A Secure Selection

Video solution cuts down on university's costly thefts

The University of Buffalo has a widely distributed multicampus environment with varied security needs in different departments. A video solution was critical at the university.

Both theft and vandalism can incur huge costs, and security for widespread locations has been costly to manage with DVRs. These challenges were met with Milestone’s AProtect Enterprise IP video management sysem. The surveillance hardware is a best-of-breed mix of Axis 216 and Sony DFN-40 network cameras, with Pelco analog cameras that are converted to digital through Axis 240Q video servers into the IP software.

Bring all this technology together, and the University of Buffalo has gained flexibility and scalability, centralized administration with decentralized access for use of the system, wide geographic distribution, PoE hardware and cost efficiencies of using the standard IT resources—equipment and network infrastructure—as well as the IT department’s expertise and maintenance routines for keeping the system up and running or expanding as needed.

Food, Vending Thefts
The campus dining and food shops serve 5,000 faculty members and 25,000 students. In addition to serving up to 60,000 meals a day, there are hundreds of vending machines, some in remote locations—all of which accept cash and campus cards. The University of Buffalo campuses handle more than $2.5 million a year in vending.

“Because we operate as a business, we’ve always had more money available than any other department,” said Keith Curtachio, Faculty Student Association director of IT. “We’re spread out across multiple campuses with 21 operations, and the amount of goods stocked for these, for which we have to transport cash, gives us a greater risk for theft. For years, we were the only ones with alarms for security. We also were the first department to put in surveillance.”

Drawbacks to VCRs, DVRs
“When we first put the VCRs into the convenience stores back in the 1990s, it was such a time-consuming job to look back through the tapes,” Curtachio said. “Their value is so low for the work required and the poor quality of the results. We moved to DVRs after that, but their cost is extreme.”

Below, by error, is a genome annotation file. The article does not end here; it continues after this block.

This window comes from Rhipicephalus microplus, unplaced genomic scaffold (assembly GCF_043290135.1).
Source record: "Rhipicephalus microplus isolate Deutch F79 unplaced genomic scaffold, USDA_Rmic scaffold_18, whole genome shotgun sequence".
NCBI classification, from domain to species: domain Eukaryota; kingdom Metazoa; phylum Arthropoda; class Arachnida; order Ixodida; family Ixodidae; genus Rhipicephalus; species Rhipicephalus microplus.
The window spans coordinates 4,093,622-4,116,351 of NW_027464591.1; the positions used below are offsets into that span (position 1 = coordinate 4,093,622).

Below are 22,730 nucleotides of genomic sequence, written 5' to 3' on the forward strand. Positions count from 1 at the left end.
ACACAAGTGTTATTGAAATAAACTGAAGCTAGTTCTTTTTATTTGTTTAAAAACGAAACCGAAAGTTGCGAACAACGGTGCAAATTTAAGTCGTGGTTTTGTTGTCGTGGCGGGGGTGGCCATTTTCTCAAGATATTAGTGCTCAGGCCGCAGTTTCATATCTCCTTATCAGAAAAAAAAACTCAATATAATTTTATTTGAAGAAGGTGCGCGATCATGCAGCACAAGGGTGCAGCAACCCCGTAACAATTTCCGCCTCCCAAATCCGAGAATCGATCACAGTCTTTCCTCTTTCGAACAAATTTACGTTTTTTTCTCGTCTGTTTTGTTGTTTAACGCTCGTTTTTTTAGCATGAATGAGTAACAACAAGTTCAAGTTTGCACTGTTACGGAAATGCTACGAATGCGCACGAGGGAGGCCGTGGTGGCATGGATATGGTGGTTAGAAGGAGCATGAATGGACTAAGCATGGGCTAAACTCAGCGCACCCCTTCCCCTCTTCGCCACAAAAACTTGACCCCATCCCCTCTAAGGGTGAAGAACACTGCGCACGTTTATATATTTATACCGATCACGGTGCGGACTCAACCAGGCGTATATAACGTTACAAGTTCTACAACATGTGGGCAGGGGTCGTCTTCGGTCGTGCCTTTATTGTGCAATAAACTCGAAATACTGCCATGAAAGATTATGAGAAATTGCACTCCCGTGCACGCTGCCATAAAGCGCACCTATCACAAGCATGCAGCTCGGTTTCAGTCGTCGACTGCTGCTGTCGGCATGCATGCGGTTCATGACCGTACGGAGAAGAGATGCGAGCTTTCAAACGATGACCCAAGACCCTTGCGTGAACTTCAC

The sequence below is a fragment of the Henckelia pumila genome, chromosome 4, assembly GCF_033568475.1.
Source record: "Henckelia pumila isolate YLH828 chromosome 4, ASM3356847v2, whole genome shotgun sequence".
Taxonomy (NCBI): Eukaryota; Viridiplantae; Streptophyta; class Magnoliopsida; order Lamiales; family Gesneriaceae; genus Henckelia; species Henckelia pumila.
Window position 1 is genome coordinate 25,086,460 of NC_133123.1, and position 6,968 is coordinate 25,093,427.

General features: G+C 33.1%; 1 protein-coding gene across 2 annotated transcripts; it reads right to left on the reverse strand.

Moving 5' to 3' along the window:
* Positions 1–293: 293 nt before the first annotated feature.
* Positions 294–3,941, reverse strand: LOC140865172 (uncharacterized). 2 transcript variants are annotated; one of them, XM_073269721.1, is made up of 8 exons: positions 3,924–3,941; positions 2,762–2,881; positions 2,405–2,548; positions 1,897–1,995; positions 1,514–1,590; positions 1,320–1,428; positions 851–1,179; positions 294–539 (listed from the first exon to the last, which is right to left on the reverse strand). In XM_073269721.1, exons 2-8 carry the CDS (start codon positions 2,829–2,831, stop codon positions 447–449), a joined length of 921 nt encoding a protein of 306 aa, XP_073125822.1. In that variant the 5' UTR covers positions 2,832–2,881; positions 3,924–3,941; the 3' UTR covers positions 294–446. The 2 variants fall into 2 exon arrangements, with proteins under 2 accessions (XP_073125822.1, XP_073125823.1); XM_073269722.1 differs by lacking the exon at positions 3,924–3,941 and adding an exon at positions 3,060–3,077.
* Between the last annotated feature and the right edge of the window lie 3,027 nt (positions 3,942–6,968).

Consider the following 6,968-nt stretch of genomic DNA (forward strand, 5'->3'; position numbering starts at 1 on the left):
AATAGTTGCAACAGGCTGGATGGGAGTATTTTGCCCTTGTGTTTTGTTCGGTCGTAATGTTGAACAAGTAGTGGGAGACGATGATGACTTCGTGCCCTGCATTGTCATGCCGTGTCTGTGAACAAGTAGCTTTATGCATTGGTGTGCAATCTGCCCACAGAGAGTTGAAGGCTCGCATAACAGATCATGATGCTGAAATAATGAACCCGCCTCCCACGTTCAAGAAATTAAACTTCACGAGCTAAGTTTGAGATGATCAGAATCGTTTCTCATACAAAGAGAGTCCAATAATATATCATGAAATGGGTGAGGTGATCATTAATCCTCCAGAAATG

Now, as the university’s DVRs die, they switch to the IP network approach with Milestone software managing Axis network cameras or by converting the Pelco analog cameras to digital with Axis video servers.

Curtachio immediately understood the scalability advantages of going with an IP approach when he saw a 2004 presentation on a Milestone/Axis installation in the South Campus Medical department. The installation, completed by Mike Blumenson, was then done by Digital Surveillance Systems. Blumenson has been helping the University of Buffalo slowly roll out IP video since then.

Leap of Faith
Curtachio was asked to install numerous cameras all at once. By doing the math, he quickly surmised it was worth taking a leap to IP. More important, it was the back-up procedure routine. DVRs would be lost, and drives would get fried.

Once a DVR failed, it was taken out of service and shipped back to the manufacturer. But the system would lose up to 30 days of data because there is no redundancy or back-up of data. Curtachio said it happened a few times, and, when they were asked for evidence and could not provide it, there was a problem.

Vandalism makes up the majority of the university’s problems with crimes like theft occurring primarily at night.

“At one particular set of machines where we had just installed the new system, we could see someone in action,” Curtachio said. “These pros were known to the university police, who shared the evidence with the Buffalo city police.”

Curtachio said there have been many arrests and convictions over the past several years thanks to this system.

Most of the cameras at the University of Buffalo are Axis 216 models that are PoE—a technology that enables power to be provided to the network device, such as an IP phone or a network camera, using the same cable used for network connections. This eliminates the need for power outlets at the camera locations.

Curtachio said he really enjoys the Axis PoE camera because of the ease of install and its reliability. PoE also has found a permanent home, because the university uses it for everything. All vending machines on campus also are switching to Ethernet technology for the card readers.

An install is easily and quickly completed with a patch cable, and power is received from the back of the vending machines using a power injector. The cameras run whenever needed. A power take-off cable works with a native power supply in the machines.

Catching the Culprits
Curtachio said the university also has installed inexpensive, disposable analog infrared cameras inside the vending machines. The video is digitalized through the axis video servers, which can be viewed and archived in the XProtect software.

If someone opens the machines by breaking the door, the motion triggers video recording. It also sends an alert to the campus police.


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